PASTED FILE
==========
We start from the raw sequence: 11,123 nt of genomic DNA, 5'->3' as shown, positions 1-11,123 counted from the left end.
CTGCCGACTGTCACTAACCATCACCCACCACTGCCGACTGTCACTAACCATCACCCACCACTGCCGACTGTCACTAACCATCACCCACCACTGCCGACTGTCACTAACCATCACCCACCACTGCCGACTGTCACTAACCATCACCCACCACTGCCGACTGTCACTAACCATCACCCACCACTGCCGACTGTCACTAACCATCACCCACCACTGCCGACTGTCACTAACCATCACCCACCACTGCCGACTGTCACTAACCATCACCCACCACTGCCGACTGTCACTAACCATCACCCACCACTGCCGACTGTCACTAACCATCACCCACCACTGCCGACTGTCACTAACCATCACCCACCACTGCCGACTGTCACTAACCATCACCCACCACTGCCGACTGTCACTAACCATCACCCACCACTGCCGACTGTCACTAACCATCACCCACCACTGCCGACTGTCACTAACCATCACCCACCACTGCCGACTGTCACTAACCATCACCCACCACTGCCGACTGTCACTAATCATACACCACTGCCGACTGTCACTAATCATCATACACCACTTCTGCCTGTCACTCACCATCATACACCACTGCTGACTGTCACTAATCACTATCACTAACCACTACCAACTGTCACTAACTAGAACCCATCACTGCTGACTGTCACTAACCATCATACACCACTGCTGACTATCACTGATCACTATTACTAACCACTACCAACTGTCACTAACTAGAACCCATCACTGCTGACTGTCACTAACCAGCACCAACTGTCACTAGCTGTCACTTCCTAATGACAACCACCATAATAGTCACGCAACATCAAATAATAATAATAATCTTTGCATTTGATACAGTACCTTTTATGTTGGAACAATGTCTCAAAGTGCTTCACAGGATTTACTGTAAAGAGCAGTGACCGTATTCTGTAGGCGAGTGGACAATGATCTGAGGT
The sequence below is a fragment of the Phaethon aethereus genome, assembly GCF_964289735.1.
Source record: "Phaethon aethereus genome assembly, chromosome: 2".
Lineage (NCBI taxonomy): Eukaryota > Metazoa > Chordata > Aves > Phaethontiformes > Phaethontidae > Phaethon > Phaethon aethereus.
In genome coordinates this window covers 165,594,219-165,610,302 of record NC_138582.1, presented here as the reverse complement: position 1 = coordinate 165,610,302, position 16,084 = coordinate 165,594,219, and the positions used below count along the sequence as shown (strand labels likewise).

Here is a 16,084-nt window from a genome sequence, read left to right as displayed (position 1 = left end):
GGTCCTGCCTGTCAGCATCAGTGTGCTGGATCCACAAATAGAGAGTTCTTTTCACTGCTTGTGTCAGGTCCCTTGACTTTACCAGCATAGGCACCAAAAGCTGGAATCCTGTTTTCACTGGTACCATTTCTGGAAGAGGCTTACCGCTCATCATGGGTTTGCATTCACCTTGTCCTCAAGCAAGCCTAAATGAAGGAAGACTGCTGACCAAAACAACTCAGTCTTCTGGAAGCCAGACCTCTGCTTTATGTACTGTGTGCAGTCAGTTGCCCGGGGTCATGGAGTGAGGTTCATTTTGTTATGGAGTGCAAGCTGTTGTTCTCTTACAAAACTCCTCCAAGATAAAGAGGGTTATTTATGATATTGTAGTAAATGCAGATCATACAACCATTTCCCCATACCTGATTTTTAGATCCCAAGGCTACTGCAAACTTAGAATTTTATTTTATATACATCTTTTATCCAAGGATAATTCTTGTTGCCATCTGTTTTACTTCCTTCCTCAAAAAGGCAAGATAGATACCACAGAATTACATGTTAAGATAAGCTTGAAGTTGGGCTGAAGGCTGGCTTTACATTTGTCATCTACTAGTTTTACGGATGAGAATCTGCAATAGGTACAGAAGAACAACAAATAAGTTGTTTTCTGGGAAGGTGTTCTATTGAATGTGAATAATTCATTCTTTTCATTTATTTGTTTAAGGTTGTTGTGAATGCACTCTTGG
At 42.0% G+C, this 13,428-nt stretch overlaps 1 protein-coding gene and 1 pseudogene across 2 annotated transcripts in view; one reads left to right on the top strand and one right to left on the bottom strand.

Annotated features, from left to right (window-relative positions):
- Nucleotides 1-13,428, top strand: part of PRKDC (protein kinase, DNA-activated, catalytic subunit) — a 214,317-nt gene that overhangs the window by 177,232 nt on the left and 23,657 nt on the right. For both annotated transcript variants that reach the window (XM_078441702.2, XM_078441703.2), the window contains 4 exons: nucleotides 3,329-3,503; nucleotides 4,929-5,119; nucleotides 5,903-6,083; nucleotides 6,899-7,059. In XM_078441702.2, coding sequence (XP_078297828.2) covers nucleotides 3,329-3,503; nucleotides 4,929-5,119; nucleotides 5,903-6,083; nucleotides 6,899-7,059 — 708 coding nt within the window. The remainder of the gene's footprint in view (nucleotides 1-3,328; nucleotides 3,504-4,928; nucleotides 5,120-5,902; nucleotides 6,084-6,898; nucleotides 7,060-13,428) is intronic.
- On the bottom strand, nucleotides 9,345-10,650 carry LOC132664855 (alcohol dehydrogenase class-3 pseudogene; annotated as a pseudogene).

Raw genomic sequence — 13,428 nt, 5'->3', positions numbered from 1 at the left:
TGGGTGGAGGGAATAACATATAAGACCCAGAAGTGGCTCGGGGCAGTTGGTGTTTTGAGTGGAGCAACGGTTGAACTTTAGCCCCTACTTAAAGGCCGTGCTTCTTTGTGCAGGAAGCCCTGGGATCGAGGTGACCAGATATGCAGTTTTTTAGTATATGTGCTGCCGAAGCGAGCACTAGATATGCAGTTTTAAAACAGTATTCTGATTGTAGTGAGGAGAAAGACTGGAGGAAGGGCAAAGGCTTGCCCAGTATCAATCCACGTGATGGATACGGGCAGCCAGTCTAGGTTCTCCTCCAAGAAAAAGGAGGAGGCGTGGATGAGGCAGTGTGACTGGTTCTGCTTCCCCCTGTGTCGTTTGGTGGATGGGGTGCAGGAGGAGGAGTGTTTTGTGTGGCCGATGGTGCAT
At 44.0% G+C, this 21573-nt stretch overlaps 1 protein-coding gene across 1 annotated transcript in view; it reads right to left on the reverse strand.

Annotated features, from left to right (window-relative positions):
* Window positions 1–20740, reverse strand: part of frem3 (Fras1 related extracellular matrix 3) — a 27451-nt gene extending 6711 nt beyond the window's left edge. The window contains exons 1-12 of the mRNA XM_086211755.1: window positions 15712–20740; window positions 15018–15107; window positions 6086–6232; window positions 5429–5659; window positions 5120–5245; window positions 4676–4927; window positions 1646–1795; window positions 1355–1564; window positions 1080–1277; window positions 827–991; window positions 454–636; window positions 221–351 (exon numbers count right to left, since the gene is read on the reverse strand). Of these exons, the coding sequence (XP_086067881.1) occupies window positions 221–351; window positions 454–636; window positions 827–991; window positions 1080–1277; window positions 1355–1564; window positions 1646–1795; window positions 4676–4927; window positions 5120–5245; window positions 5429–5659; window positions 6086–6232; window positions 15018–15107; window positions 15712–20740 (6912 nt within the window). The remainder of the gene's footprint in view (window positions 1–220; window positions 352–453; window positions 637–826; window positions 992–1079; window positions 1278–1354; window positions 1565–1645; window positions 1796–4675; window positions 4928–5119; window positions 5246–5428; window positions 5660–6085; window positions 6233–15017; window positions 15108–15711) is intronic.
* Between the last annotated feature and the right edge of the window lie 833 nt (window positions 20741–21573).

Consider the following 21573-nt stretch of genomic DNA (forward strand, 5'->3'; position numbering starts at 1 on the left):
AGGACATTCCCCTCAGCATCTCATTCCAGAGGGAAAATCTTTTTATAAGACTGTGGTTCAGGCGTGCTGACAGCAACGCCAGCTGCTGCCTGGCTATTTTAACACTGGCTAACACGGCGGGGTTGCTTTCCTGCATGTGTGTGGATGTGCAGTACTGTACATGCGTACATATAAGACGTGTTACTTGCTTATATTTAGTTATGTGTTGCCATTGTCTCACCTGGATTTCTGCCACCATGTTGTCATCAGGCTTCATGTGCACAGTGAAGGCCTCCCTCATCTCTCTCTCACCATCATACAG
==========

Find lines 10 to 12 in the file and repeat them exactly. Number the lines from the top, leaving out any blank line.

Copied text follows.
Annotated features, from left to right (window-relative positions):
- Nucleotides 1-13,428, top strand: part of PRKDC (protein kinase, DNA-activated, catalytic subunit) — a 214,317-nt gene that overhangs the window by 177,232 nt on the left and 23,657 nt on the right. For both annotated transcript variants that reach the window (XM_078441702.2, XM_078441703.2), the window contains 4 exons: nucleotides 3,329-3,503; nucleotides 4,929-5,119; nucleotides 5,903-6,083; nucleotides 6,899-7,059. In XM_078441702.2, coding sequence (XP_078297828.2) covers nucleotides 3,329-3,503; nucleotides 4,929-5,119; nucleotides 5,903-6,083; nucleotides 6,899-7,059 — 708 coding nt within the window. The remainder of the gene's footprint in view (nucleotides 1-3,328; nucleotides 3,504-4,928; nucleotides 5,120-5,902; nucleotides 6,084-6,898; nucleotides 7,060-13,428) is intronic.
- On the bottom strand, nucleotides 9,345-10,650 carry LOC132664855 (alcohol dehydrogenase class-3 pseudogene; annotated as a pseudogene).